Italian Organization Promotes and Defends Games As Art

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Italian Organization Promotes and Defends Games As Art

Roger Ebert may not think games are art, but the Rome-based Association of Interactive Multimedia Works (AIOMI) disagrees - as seen in a commercial crossing Duck Hunt with the Mona Lisa.

Even as gaming becomes more and more mainstream, it still faces opposition from many who don't game - like famous film critic Roger Ebert, who emphazised his opinion that games could never be art. While some gamers might do our hobby a disservice by responding to these critics with threats and anger - way to prove their point, guys - others seek to engage these critics with a more polite, reasoned approach: "No, you're wrong."

One such organization is the Associazione Italiana Opere Multimediali Interattive (AIOMI) - or Association of Interactive Multimedia Works - an Italian group founded in 2008 and based in Rome. At the core of AIOMI is the term "conscious gamer," created by the group's president Marco Accordi Rickards and defined as "one who makes use passionate, intelligent and informed of the videogame medium.... knows that the game is not only a form of entertainment, but also a means of artistic expression of thought, able to convey messages, ideas and emotions."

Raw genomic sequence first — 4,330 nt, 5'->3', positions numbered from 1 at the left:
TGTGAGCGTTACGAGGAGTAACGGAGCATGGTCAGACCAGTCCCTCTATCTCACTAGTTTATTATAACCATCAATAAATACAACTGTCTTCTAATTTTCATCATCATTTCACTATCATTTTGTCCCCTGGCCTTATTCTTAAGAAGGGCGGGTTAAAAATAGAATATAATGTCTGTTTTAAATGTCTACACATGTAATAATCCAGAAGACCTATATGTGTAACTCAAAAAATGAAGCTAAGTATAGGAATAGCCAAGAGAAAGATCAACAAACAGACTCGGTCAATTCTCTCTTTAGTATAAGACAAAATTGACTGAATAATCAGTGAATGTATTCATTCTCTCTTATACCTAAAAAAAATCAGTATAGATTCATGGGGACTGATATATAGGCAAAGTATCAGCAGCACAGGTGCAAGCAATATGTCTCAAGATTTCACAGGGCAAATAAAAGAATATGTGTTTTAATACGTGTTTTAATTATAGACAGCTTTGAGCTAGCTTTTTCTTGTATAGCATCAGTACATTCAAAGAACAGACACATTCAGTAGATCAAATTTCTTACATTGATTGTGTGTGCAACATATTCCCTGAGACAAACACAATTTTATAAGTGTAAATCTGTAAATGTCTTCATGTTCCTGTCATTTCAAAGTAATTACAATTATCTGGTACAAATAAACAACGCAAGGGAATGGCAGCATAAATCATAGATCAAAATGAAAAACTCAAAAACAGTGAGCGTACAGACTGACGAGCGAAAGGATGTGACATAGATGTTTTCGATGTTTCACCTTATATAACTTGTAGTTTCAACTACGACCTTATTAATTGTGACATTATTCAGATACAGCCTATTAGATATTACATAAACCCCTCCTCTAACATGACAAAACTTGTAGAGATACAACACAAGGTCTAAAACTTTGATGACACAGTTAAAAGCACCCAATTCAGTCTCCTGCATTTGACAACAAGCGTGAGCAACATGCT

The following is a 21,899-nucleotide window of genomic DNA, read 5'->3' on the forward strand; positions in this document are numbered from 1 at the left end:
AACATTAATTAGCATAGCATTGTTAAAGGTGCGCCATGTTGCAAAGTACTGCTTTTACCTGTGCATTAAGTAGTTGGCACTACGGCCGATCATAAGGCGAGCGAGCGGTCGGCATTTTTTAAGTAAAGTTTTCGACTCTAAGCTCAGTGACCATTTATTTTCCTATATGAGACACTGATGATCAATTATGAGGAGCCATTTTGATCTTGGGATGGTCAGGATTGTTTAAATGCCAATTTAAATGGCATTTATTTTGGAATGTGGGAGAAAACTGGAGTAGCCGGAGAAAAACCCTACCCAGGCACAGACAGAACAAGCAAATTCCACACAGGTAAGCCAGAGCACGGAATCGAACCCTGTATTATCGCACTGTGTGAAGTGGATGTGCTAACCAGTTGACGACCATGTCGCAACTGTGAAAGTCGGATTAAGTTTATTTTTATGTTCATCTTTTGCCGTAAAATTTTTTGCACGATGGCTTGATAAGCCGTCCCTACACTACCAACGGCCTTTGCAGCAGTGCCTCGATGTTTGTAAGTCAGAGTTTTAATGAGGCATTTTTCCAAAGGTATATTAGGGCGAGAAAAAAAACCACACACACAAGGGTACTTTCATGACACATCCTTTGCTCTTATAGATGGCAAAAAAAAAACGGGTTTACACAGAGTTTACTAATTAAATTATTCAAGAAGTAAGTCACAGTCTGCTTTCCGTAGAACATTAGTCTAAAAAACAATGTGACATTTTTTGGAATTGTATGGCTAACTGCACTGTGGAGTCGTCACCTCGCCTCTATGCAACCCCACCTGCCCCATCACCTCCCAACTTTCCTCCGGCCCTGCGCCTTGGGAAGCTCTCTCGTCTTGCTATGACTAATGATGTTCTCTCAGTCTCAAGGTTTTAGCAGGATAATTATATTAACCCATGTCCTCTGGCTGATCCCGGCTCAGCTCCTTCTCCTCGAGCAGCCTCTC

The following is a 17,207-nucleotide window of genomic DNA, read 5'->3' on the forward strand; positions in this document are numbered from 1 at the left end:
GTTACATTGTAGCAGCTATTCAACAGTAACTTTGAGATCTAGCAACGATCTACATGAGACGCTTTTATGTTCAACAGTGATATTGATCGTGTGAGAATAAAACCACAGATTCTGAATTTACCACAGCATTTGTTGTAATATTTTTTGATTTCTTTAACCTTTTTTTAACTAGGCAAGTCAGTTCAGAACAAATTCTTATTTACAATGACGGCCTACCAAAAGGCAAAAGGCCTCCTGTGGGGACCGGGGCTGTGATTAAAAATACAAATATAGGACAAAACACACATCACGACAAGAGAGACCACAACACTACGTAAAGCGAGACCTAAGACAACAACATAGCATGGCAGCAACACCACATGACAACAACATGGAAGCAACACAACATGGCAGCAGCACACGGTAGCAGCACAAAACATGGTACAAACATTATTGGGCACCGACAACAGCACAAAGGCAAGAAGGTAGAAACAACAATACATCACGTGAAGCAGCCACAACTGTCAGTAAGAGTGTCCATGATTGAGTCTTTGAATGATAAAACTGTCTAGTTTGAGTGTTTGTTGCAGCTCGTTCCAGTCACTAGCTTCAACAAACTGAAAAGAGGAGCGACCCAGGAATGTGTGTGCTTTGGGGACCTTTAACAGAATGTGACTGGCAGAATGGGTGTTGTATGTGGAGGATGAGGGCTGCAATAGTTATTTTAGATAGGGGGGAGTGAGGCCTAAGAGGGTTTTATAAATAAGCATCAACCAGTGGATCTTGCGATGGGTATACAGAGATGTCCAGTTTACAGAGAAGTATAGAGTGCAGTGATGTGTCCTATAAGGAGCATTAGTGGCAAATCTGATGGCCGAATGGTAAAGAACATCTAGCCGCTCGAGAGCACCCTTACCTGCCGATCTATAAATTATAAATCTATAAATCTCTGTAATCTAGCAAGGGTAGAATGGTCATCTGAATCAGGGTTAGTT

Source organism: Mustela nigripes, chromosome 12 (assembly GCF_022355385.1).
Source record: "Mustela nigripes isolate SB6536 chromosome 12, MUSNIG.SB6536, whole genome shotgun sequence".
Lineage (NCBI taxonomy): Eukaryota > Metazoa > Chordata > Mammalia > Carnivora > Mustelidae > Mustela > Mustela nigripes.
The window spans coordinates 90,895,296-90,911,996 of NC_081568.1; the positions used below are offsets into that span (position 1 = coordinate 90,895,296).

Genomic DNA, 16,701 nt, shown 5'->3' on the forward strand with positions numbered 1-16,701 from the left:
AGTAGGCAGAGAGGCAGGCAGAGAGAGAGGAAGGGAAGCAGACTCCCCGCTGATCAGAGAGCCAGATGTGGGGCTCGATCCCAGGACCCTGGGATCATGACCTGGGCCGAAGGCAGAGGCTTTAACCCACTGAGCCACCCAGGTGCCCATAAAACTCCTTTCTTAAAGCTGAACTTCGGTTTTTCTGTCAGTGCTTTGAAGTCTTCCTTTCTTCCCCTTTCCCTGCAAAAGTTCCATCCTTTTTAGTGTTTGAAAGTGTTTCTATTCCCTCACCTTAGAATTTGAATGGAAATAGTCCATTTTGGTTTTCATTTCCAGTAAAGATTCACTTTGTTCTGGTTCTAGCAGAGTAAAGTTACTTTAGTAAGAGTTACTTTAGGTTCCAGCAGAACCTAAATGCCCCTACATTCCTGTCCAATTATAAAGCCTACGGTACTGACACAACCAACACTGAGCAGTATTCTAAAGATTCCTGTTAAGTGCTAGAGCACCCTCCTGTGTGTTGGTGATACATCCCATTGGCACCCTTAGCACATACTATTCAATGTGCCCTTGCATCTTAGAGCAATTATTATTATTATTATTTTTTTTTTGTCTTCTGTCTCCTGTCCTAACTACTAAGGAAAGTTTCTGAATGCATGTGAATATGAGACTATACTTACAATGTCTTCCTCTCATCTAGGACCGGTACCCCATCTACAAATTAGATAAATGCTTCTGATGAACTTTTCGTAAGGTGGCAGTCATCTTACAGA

The "conscious gamer" isn't a casual gamer or hardcore gamer, but someone who understands the history and culture surrounding games, and is interested in their development as an art form.

AIOMI also makes really snazzy advertisements, like the one seen here. I mean, they are Italian. Those guys practically invented art! Are you really gonna argue with them, Ebert?